One of the best resorts in the Caribbean isn’t exactly a resort by the classic definition, but a 400-acre slice of paradise that will, when complete, feature more than a hundred private homes that share world-class amenities for every age.

Founded in 2008, Oil Nut Bay on Virgin Gorda in the British Virgin Islands is making its debut this year in Condé Nast Traveler’s annual Readers’ Choice Awards. The win comes on the heals of being named “best of the best” by Robb Report.

The community, reachable only by boat or helicopter, was seeded with a $150 million investment by American developer David Victor Johnson, who built everything from roads and a power plant to three restaurants, tennis courts, a beach club, marina and an activity center for children that Sales and Marketing Director Shaylene Todd describes as part Hobbit hole — a very, very expensive Hobbit hole which ended up costing more than any other amenity on a per square foot basis.

“We are a community first and foremost,” Todd said, noting that from its start, Oil Nut Bay was envisioned as a resort for all ages.

Currently, that community features 40 privately-owned villas with space for nearly 80 more. Thirty of the villas, including seven owned by the community’s developer, are included in the “hotel-like” rental program that is getting raves from Condé Nast readers.

That is, if your hotel only has about 100 guests and comes with prices ranging up to $30,000 per night, private chefs and butlers to help ease your stay.

Unlike a traditional resort, the villas aren’t cookie-cutter creations, but rather designed by a variety of award-winning architects, Todd said.

Indeed, Lion Heart, which can be yours for just under $40 million, seems to break the cookie cutter mode with sweeping curves, multiple pools and grass roofs that help the home blend into an ocean cliff.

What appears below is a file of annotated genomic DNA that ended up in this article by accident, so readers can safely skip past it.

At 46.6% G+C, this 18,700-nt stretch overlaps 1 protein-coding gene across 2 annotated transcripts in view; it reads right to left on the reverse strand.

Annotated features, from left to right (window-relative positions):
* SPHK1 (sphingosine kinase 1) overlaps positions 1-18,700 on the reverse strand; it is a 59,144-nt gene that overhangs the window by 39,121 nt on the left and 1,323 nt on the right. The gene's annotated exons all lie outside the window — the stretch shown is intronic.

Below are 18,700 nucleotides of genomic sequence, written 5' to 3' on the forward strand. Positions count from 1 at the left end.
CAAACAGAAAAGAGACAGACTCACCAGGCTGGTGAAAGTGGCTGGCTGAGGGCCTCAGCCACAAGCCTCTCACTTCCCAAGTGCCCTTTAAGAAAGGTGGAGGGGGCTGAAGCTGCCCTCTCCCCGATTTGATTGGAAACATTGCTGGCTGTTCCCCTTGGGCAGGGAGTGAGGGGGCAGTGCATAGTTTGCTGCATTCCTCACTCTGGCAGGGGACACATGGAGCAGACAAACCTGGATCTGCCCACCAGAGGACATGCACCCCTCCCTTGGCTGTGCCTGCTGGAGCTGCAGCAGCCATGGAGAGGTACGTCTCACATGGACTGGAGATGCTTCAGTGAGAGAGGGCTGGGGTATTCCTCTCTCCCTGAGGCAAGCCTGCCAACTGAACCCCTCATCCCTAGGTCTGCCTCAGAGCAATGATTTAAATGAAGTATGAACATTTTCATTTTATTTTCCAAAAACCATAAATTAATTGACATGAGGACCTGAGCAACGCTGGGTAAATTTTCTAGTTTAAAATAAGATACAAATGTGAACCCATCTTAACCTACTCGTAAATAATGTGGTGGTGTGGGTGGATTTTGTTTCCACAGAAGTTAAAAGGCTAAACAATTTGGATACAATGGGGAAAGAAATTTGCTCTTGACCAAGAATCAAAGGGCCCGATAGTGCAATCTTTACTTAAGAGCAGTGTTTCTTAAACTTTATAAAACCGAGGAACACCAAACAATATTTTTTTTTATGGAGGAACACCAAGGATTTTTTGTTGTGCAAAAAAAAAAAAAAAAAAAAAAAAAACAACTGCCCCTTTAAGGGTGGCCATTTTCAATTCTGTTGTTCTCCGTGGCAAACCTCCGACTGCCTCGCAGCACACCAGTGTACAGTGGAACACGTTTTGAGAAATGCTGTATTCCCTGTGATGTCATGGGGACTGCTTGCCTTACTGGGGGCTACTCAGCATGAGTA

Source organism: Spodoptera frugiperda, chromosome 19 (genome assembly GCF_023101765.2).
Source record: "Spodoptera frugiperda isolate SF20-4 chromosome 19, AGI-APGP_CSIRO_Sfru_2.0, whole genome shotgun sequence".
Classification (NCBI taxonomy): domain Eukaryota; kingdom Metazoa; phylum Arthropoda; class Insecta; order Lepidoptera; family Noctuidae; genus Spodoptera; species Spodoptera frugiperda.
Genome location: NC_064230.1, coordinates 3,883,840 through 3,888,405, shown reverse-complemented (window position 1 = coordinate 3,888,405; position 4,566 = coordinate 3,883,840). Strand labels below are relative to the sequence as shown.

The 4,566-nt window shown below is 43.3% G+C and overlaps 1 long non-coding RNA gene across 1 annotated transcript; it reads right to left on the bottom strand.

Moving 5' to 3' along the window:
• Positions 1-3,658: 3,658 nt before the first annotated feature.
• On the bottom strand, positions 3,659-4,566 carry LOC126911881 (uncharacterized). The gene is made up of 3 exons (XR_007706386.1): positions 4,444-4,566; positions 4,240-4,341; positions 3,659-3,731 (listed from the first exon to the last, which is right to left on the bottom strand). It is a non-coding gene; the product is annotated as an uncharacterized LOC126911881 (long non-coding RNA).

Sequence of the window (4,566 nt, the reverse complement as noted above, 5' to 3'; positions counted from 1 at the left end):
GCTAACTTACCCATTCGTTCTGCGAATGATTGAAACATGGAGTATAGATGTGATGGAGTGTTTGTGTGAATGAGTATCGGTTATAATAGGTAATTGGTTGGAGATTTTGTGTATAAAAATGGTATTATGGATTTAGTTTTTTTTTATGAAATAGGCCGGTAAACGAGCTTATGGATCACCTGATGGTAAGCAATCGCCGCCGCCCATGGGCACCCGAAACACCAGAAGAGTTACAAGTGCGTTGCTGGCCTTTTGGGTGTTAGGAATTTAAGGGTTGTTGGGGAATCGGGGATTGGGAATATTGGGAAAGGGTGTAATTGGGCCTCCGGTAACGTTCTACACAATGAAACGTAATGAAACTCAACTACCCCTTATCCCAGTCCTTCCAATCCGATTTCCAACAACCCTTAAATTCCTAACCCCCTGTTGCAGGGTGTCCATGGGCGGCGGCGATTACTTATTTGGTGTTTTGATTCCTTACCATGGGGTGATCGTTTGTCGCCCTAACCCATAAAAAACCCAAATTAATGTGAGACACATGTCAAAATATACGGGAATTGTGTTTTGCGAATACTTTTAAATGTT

While definitely custom homes, “we do have design and build standards,” Todd said, pointing out that after Hurricane Irma hit the resort with sustained winds of 180 mph, none of the development’s homes had structural damage.

And while the homes are private, the resort staff sets standards for quality and what should be available to guests, even setting the size of beds, Todd said. The staff also maintains the homes, plans excursions on land and at sea, stocks refrigerators, offers paddle board instructions and even packs the perfect picnic.

“Everybody is longstanding,” Todd says of the staff, which includes 90 employees, according to published reports. “Because we have homeowners, they love to see the same faces every time they come back.”

Pandemic times

In some ways, Todd says, the resort was built for a pandemic.

“Oil Nut Bay has a level of clientele that is able to fly private ... We have low-density private villas, so in a time when everybody wanted to be apart and not among the pubic, Oil Nut Bay seemed to be built for this,” Todd said.

Calling the resort “an island on an island,” the resort “operated like a bubble during COVID,” Todd said. “We were able to control everything coming in and out of the resort because it had to come by boat. I think that really helped things.”

While Oil Nut Bay may have been a bubble, it isn’t a community unaware of its neighbors.

Todd proudly points out that the homeowners have donated nearly a million dollars to the Virgin Gorda community during the pandemic and helped get tablets in all the schools. It isn’t something new, Todd says, pointing out that Oil Nut Bay rebuilt a school after Hurricane Irma.